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Baldwin’s Saturday Wx Blog for May 2

Weekend Edition

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Weather Headlines

A beautiful Saturday

Unsettled weather returns by the end of the weekend

Strong to severe storms are possible both Sunday and Tuesday

Cooler temps to end the week

Main threats

Sunday Afternoon/Evening: Strong to even severe storms are possible, as a system moves out of Kentucky. Large hail and damaging straight-line winds are the main threat.  The main threat should come after 2:00 pm and mainly be north of I-40. Widespread severe weather is not expected. The Storm Prediction Center has placed everyone north of the interstate in the MARGINAL RISK for severe storms for Sunday afternoon/evening.

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Tuesday: Strong to severe storms may accompany a cold front as it moves through the area. Monitoring. (Timing is uncertain at this point) The Storm Prediction Center has not outlined a threat area for our region yet, but they are considering doing so in later outlooks.

Baldwin’s Severe Wx Concerns

Sunday Afternoon/Evening

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Baldwin’s 7-Day forecast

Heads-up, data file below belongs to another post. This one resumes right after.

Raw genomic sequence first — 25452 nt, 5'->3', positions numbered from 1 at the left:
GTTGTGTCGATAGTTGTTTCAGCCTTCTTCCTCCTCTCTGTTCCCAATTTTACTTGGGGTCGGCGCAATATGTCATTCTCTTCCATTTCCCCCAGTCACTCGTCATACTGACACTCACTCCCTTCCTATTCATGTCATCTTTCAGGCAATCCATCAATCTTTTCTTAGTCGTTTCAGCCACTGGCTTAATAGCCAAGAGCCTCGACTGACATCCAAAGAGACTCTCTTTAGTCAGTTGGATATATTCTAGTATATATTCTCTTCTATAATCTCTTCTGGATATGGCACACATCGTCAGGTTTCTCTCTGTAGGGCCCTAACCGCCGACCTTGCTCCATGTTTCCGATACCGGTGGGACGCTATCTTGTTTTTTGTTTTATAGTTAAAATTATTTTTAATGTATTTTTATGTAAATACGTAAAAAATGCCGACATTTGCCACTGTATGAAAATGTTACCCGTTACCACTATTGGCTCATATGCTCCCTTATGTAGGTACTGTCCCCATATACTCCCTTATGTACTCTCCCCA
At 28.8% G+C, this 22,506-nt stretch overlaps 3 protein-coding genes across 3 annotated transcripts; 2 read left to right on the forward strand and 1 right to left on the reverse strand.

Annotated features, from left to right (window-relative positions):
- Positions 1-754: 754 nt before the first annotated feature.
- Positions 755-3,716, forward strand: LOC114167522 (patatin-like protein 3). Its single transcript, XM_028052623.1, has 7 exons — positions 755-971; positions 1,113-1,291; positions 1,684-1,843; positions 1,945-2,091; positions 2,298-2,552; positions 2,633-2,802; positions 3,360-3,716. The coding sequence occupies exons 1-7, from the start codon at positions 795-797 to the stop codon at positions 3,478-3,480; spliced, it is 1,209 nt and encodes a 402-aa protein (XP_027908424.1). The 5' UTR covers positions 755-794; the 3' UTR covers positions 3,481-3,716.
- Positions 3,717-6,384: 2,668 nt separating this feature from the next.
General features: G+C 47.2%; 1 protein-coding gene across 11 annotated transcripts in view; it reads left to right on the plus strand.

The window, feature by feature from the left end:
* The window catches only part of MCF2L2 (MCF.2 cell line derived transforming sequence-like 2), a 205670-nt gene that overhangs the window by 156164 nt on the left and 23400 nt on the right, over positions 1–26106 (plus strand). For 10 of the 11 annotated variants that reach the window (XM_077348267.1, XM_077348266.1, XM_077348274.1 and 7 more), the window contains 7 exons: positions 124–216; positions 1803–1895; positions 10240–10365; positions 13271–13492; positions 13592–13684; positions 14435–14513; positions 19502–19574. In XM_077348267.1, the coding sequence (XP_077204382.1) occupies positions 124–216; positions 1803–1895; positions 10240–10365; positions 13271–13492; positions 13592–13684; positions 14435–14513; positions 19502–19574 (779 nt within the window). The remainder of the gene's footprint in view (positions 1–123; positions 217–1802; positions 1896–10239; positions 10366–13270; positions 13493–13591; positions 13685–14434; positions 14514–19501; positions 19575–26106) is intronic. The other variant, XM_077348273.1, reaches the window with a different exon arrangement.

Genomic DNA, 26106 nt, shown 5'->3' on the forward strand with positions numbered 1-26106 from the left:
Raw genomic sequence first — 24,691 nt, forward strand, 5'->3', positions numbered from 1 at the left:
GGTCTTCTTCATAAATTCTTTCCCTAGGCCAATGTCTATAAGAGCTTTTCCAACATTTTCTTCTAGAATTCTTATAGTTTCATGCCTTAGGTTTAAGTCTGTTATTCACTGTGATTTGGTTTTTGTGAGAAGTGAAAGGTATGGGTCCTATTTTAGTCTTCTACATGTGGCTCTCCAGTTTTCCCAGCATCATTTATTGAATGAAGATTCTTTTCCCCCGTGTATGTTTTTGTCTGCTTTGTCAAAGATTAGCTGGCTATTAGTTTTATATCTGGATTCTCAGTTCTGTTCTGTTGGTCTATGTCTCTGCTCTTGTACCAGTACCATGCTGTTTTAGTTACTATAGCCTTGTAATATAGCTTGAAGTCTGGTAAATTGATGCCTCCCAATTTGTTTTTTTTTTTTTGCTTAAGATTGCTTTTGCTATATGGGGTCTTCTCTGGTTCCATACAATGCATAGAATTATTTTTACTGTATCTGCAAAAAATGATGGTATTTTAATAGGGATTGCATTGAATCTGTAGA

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Daily Forecast

Today: A beautiful day. Make sure you get outside.

Sunday: A chance for showers and thunderstorms in the afternoon & evening, becoming likely overnight. Some of the storms could be on the strong side, especially north of I-40.

Monday: A chance for a shower or storm.

Tuesday: Showers and thunderstorms. A few storms could be severe.

Wednesday: Skies slowly clear out after the possibility of a morning shower.

Thursday: Partly cloudy. Cooler. Clouds increase later in the day.

Friday: A chance for showers.


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Yesterday’s National High and Low Temperature

High: 111 degrees at Rio Grande Village, Texas

Low: 20 degrees at Klamath Marsh, Oregon

Difference of: 91 degrees

Wx Hazards Across the Nation

It’s another quiet day across much of the country, with mainly light precip chances. No significant severe weather is expected.



Today is the anniversary of the big Nashville flood of 2010. Music City set a new one-day rainfall of 7.25 inches for May 2. By the time the flood event ended on May 3, the city had measured 13.57 inches of rain! Nearly half a foot of that rain fell in only six hours. The Cumberland River reached a flood stage of 51.86 feet, which was the highest crest measured since flood control of the river began. Eighteen people lost their lives to flooding across Middle Tennessee during this event.

This was also the same time the big oil spill occurred in the Gulf of Mexico, which quickly took the attention away from the Tennessee flooding.

You all have a great day!

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